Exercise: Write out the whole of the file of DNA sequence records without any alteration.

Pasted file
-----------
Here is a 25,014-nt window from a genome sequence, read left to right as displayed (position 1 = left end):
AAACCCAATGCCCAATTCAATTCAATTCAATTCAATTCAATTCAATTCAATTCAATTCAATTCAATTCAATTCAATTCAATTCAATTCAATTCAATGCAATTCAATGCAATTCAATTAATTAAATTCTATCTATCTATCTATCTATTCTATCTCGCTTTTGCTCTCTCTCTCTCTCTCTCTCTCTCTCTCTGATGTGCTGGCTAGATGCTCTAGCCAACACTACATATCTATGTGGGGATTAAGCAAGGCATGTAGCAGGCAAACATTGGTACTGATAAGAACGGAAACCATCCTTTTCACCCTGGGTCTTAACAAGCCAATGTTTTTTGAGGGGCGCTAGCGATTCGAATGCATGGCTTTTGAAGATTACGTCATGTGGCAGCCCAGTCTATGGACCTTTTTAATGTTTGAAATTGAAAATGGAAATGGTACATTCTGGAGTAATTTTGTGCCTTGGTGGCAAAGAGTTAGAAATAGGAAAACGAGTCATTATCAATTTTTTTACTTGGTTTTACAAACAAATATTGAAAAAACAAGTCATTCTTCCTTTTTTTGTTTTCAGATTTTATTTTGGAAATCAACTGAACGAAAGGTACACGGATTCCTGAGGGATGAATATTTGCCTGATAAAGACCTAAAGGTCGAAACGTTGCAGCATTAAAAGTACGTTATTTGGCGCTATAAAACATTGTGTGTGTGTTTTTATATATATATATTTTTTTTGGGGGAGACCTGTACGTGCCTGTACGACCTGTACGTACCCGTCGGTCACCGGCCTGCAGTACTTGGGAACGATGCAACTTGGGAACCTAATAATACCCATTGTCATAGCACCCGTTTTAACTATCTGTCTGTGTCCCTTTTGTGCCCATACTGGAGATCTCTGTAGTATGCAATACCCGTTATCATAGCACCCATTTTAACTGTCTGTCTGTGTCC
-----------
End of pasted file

Here is a 25,014-nt window from a genome sequence, read left to right as displayed (position 1 = left end):
AAACCCAATGCCCAATTCAATTCAATTCAATTCAATTCAATTCAATTCAATTCAATTCAATTCAATTCAATTCAATTCAATTCAATTCAATTCAATGCAATTCAATGCAATTCAATTAATTAAATTCTATCTATCTATCTATCTATTCTATCTCGCTTTTGCTCTCTCTCTCTCTCTCTCTCTCTCTCTCTGATGTGCTGGCTAGATGCTCTAGCCAACACTACATATCTATGTGGGGATTAAGCAAGGCATGTAGCAGGCAAACATTGGTACTGATAAGAACGGAAACCATCCTTTTCACCCTGGGTCTTAACAAGCCAATGTTTTTTGAGGGGCGCTAGCGATTCGAATGCATGGCTTTTGAAGATTACGTCATGTGGCAGCCCAGTCTATGGACCTTTTTAATGTTTGAAATTGAAAATGGAAATGGTACATTCTGGAGTAATTTTGTGCCTTGGTGGCAAAGAGTTAGAAATAGGAAAACGAGTCATTATCAATTTTTTTACTTGGTTTTACAAACAAATATTGAAAAAACAAGTCATTCTTCCTTTTTTTGTTTTCAGATTTTATTTTGGAAATCAACTGAACGAAAGGTACACGGATTCCTGAGGGATGAATATTTGCCTGATAAAGACCTAAAGGTCGAAACGTTGCAGCATTAAAAGTACGTTATTTGGCGCTATAAAACATTGTGTGTGTGTTTTTATATATATATATTTTTTTTGGGGGAGACCTGTACGTGCCTGTACGACCTGTACGTACCCGTCGGTCACCGGCCTGCAGTACTTGGGAACGATGCAACTTGGGAACCTAATAATACCCATTGTCATAGCACCCGTTTTAACTATCTGTCTGTGTCCCTTTTGTGCCCATACTGGAGATCTCTGTAGTATGCAATACCCGTTATCATAGCACCCATTTTAACTGTCTGTCTGTGTCC